Welcome to the second blog in our three-part blog series about buying a new San Diego heating system. Our first blog introduced seven types of heating systems and fuel sources. In this blog we’ll cover the different sizes and efficiency.
Your Heating System: Choosing the Right Size & Efficiency
In general, big homes need big furnaces and small homes need small furnaces. Sizes are rated in British Thermal Units (BTUs) and BTUs are listed in thousands. For example, a mid-sized gas furnace would be 70,000 BTU. Since an exact BTU size isn’t available or really even necessary sizes (they move up in about 20,000 BTU increments), you would select the size that is closest to your needs. Furnace labels often show furnace “input” BTU ratings and “output” BTU. “Output” means how much heat the furnace will actually put into the home, and is the BTU listing you will use to select your new home furnace.
How do you know what size furnace is right for you?
1) Manual J Load Calculation
This is a scientific approach and will be the most accurate. This approach requires that you gather information about your home’s construction materials, insulation levels, room sizes, etc. to make a calculation to determine the appropriate heating and cooling requirements needed. Online software can be purchased to use this method, but it will take several hours to calculate.
2) Heating System Sizing Estimator
You can use this online tool to get a quick, rough estimate. It won’t be exact, but when used in connection with other information it can provide a fairly close approximation. You should still consult an HVAC contractor before finalizing your decision.
3) Neighborhood Comparison
Compare your home to similar homes in your area. If a neighbor has the same size home, with a properly sized furnace, then the same size may work for you.
4) Ask a Contractor
Most furnace professionals give free in-home estimates for installing new heating equipment during which they will recommend a unit size. A San Diego heating specialist familiar with the homes in your area will be able to give you an idea of what size you need and confirm that with a heat load calculation.
5) Replacing with the Same Size Heating System
If you are replacing an existing furnace, look at what size you already have. If it is the correct size for your home, replace it with the same size. To determine what size you currently have, look at the nameplate on the furnace (usually located somewhere inside the unit). Remove the service panel to find this. IMPORTANT: MAKE SURE TO REPLACE THE SERVICE PANEL SECURELY. Make note of the “output” BTUs. Newer furnaces are higher efficiency and for every input BTU, you get more output BTUs (heat) in your home. So a new furnace will be smaller (lower input BTU rating) than your existing furnace.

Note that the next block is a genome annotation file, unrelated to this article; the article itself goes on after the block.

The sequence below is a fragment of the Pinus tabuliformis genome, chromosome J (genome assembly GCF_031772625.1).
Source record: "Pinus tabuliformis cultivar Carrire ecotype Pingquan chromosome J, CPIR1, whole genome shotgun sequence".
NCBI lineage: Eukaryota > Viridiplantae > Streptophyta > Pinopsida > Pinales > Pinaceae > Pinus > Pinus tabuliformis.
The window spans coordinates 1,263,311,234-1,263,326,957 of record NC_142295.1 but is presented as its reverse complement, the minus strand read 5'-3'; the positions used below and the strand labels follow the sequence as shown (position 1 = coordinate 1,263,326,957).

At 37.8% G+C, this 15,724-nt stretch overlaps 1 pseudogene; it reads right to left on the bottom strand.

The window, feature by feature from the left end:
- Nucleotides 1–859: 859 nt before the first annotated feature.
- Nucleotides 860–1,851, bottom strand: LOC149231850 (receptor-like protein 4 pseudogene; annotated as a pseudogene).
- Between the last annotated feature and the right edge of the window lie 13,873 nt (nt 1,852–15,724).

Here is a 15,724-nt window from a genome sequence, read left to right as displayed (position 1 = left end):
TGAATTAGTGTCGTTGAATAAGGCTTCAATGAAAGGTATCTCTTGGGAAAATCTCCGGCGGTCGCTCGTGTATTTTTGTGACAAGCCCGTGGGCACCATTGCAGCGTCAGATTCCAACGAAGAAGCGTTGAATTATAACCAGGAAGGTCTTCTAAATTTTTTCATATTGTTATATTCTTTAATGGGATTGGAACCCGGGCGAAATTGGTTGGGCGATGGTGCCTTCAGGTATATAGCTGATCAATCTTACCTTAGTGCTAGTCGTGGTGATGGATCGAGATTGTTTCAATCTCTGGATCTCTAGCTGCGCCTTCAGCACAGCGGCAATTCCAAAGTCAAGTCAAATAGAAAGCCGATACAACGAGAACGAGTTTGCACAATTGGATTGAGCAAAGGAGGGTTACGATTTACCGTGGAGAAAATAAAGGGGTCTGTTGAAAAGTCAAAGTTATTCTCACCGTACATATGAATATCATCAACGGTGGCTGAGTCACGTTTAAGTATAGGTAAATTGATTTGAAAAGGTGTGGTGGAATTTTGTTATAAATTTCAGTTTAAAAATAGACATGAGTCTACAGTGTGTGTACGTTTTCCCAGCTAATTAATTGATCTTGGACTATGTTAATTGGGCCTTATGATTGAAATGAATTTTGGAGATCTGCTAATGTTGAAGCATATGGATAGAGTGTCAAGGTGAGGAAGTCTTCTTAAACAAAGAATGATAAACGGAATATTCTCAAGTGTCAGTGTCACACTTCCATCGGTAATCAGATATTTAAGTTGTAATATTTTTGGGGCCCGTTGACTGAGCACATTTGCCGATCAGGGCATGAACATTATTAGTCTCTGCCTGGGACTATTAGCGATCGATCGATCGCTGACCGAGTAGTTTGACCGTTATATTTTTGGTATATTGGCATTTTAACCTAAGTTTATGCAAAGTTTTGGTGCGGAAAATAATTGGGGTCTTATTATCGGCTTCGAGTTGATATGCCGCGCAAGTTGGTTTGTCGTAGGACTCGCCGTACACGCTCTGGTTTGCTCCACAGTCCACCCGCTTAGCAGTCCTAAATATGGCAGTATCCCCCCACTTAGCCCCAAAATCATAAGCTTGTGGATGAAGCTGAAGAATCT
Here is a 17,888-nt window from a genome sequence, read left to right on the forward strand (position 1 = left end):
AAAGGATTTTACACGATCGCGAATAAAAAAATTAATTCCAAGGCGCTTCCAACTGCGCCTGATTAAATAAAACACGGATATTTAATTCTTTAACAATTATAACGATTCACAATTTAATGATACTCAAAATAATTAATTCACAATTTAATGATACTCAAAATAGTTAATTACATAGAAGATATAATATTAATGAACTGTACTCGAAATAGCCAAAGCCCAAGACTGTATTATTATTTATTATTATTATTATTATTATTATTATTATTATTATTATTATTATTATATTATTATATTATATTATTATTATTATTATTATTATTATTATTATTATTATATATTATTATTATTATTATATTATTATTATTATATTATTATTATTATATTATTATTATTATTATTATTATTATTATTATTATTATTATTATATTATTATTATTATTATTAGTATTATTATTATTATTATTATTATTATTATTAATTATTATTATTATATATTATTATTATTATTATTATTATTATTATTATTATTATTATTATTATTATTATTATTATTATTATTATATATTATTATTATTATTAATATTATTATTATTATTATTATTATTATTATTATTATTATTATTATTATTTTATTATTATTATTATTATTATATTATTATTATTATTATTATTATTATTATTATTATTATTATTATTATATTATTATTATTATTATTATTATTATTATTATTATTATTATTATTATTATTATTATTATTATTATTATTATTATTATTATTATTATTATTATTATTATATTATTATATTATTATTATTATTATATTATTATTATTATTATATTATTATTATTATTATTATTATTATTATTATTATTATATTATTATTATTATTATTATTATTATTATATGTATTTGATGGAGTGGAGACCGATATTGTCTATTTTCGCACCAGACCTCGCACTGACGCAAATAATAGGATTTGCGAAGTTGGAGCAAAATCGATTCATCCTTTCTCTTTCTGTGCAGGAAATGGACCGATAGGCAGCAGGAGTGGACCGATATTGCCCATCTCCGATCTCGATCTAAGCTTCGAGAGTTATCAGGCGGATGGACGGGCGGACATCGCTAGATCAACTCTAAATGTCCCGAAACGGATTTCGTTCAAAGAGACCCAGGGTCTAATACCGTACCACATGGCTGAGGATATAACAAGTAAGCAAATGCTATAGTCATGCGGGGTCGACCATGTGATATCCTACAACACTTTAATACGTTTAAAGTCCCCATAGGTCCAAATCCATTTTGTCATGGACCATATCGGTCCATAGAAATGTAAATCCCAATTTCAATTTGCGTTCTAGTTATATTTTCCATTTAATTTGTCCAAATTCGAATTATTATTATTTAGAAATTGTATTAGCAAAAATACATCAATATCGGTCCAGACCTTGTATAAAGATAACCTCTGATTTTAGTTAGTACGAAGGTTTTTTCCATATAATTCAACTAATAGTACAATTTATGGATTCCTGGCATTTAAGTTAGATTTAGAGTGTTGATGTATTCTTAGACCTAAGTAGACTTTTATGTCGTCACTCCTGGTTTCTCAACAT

Simply replacing your heating system with the same size works best if you have lived in the home long enough to go through a winter and determine that it is operating properly. If you’ve added insulation or upgraded your windows, you may need a smaller furnace.
The sizing process might involve a bit of educated guesswork, but depending on the type of furnace you’re shopping for, there are only a few sizes to choose from which move in 20,000 BTU increments. So the odds that you’ll get the right size furnace are very good. If you are looking for a gas or propane forced-air furnace, you might want to select what’s called a two-stage furnace. A two-stage furnace is actually two furnace sizes combined into one unit so using one of these furnaces means it covers a wider spread of sizing capabilities.
Next, you’ll choose how energy efficient you would like your furnace to be. This is personal, based on how much you want to save on your heating bill.
Gas, oil or propane heaters have different energy ratings. These are indicated as an Annual Fuel Utilization Efficiency percentage (AFUE). For electric heat pumps, the rating is a Heating Season Performance Factor or HSPF number. The higher the AFUE or HSPF rating, the more efficient the heating system is. Higher efficiency heaters will produce the same amount of heat as lower efficiency heaters with the same BTU output, but the higher efficiency heater will use less fuel doing so. Fuel savings almost always means money savings.
Older heating systems with lower efficiencies cost a lot more money to operate, compared to newer systems. Furnaces that are 20+ years old are around 65-70% efficient and old heat pumps are a 5-6 HSPF rating. New forced air furnaces or boilers are between 80-95% efficient. If you buy a heater that is 95+% efficient, the Federal government may even give you a rebate around $150-200.
Investing in a highly efficient heater is a great idea if you live in San Diego County, plan to stay in your home four 4+ years, like to save money and want to be kind to the environment.
Selecting Your San Diego Heating System: Next Step
We’ve covered the different types of furnaces and heaters available, how to determine what size you need for your space and efficiency ratings. Later this week, in Part 3, we’ll take a look at heating comfort features and brands. Subscribe to our blog or come back later this week for more on these additional considerations.